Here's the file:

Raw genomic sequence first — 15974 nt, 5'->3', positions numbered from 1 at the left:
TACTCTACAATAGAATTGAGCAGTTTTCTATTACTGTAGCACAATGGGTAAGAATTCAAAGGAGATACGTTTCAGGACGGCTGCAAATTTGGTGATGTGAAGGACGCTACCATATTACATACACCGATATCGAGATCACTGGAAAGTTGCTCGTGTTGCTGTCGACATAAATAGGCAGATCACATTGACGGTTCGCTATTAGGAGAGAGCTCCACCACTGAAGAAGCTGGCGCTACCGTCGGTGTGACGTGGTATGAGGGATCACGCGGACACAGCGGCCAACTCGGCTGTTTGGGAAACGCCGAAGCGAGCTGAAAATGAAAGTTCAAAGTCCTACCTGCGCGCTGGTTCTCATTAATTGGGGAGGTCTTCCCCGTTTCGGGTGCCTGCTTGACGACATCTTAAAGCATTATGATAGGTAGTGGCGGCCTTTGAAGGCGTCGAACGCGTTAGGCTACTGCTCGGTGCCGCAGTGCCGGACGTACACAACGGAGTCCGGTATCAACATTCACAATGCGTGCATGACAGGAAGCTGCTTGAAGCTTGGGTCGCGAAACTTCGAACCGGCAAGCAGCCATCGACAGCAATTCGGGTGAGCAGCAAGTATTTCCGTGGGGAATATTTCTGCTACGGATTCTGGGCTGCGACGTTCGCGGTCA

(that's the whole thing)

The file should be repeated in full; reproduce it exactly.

Raw genomic sequence first — 15974 nt, 5'->3', positions numbered from 1 at the left:
TACTCTACAATAGAATTGAGCAGTTTTCTATTACTGTAGCACAATGGGTAAGAATTCAAAGGAGATACGTTTCAGGACGGCTGCAAATTTGGTGATGTGAAGGACGCTACCATATTACATACACCGATATCGAGATCACTGGAAAGTTGCTCGTGTTGCTGTCGACATAAATAGGCAGATCACATTGACGGTTCGCTATTAGGAGAGAGCTCCACCACTGAAGAAGCTGGCGCTACCGTCGGTGTGACGTGGTATGAGGGATCACGCGGACACAGCGGCCAACTCGGCTGTTTGGGAAACGCCGAAGCGAGCTGAAAATGAAAGTTCAAAGTCCTACCTGCGCGCTGGTTCTCATTAATTGGGGAGGTCTTCCCCGTTTCGGGTGCCTGCTTGACGACATCTTAAAGCATTATGATAGGTAGTGGCGGCCTTTGAAGGCGTCGAACGCGTTAGGCTACTGCTCGGTGCCGCAGTGCCGGACGTACACAACGGAGTCCGGTATCAACATTCACAATGCGTGCATGACAGGAAGCTGCTTGAAGCTTGGGTCGCGAAACTTCGAACCGGCAAGCAGCCATCGACAGCAATTCGGGTGAGCAGCAAGTATTTCCGTGGGGAATATTTCTGCTACGGATTCTGGGCTGCGACGTTCGCGGTCA